Resort Trimaran

I’ve been modeling and producing shop drawings for this little unit for several years now. it looks like they might be in production soon. The idea is to be as simple to operate as possible for beginners.  More details as I learn them.




7 thoughts on “Resort Trimaran”

  1. Hi Kurt,

    I like it, I think the hulls look great and the form is simple. Could be a tad wider with tramps and also what has already been noted regarding seating positions.

    I sail a Bazooka tri which is smaller at around 12′ but is an amazing amount of fun as it allows you to move around the “deck” so to speak. We can easily take 4, 2 adults, 2 kids and the dog as well as tow an extra along on the kayak behind. I don’t think this machine has quite that versatility though??

    Having said that I do like the poly materials, as we have pucnch a couple of holes in the Bazooka and flooded the main hull more than once, credit where it’s due though as it did not come close to sinking.

    Wish this boat design well but think it needs a little more adapting for the crowd, after all most resorts hire out to families.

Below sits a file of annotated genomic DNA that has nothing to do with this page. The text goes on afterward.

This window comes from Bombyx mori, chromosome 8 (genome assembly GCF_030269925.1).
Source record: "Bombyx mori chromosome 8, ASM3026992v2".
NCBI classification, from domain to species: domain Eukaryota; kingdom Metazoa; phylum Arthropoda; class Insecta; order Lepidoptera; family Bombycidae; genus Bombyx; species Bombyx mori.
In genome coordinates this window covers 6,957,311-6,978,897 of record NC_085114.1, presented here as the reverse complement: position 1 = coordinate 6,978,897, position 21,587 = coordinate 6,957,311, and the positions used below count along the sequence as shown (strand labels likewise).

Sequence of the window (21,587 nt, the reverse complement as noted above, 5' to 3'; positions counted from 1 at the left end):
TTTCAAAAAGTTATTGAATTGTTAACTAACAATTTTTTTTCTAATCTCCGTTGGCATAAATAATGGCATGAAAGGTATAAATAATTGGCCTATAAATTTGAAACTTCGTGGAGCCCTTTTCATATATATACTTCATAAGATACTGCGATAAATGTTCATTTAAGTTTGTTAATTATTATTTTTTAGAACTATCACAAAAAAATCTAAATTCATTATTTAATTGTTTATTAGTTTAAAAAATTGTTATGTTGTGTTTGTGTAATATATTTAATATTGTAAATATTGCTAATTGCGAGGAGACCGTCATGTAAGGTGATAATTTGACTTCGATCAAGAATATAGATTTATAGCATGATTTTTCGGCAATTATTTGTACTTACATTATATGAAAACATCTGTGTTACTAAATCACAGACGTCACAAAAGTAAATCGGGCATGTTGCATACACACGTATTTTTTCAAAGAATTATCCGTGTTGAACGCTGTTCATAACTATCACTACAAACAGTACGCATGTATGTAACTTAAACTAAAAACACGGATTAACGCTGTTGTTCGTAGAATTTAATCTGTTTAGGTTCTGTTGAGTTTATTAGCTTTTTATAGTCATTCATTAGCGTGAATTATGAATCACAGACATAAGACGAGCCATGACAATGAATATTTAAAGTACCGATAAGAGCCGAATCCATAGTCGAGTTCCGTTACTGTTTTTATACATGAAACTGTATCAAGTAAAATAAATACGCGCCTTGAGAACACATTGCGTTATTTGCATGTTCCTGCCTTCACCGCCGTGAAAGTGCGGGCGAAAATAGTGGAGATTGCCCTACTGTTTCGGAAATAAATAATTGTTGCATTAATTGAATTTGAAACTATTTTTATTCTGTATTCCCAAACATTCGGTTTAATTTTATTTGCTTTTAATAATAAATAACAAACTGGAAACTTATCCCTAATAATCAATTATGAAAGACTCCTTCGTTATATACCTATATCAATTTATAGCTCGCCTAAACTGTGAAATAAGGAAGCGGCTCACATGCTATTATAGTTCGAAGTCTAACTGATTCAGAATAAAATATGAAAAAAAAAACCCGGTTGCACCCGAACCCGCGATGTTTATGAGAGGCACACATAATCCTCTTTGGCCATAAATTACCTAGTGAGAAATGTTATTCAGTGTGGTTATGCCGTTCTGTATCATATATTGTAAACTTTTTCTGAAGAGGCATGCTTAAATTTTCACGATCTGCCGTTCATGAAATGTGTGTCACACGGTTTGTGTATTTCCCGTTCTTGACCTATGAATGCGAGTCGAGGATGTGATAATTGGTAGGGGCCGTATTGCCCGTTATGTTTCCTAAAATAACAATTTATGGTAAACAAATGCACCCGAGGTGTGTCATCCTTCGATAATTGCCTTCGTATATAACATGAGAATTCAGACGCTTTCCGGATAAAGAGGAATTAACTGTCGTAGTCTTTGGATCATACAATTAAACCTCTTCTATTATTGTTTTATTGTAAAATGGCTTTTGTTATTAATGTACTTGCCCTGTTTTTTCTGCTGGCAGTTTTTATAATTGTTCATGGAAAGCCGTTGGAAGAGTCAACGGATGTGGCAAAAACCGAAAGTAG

2. This type of small kayak trimaran seems to have a pretty solid sales outlook with the Hobie Adventure Island kayak/trimaran being the best selling boat in Hobie’s range for one year at least. They even made the tandem version to try to cash in further on the market. While they may not appeal to a strict sailing enthusiast they do have appeal to the more casual leisure market.

  3. There are so many out there (weta, windrider, moth etc). I had outrigers for my kayak that folded up to increase stability when fishing or working on my cruiser. There are also many conversion kits for kayaks. Good luck!

  4. The concept of a small trimaran for beginners is really good. I’m not sure of the idea about having sailors static in a cockpit. The fun wears off quite quick in this type of craft unless you can go really fast like in a foiler. So I think the better idea is to morph it a bit into a dingy cockpit like the Weta. Then the fun continues as you can move around, trim the boat, steer the boat like a normal dingy (vs using feet as in this design I presume) and take advantage of the extra Rm these things give you. The addition of outboard seats or backrests would multiply the fun even more. Kids like to fall off, get in muck around and learn as they go, so do some adults I know. I think it can be improved. Peter

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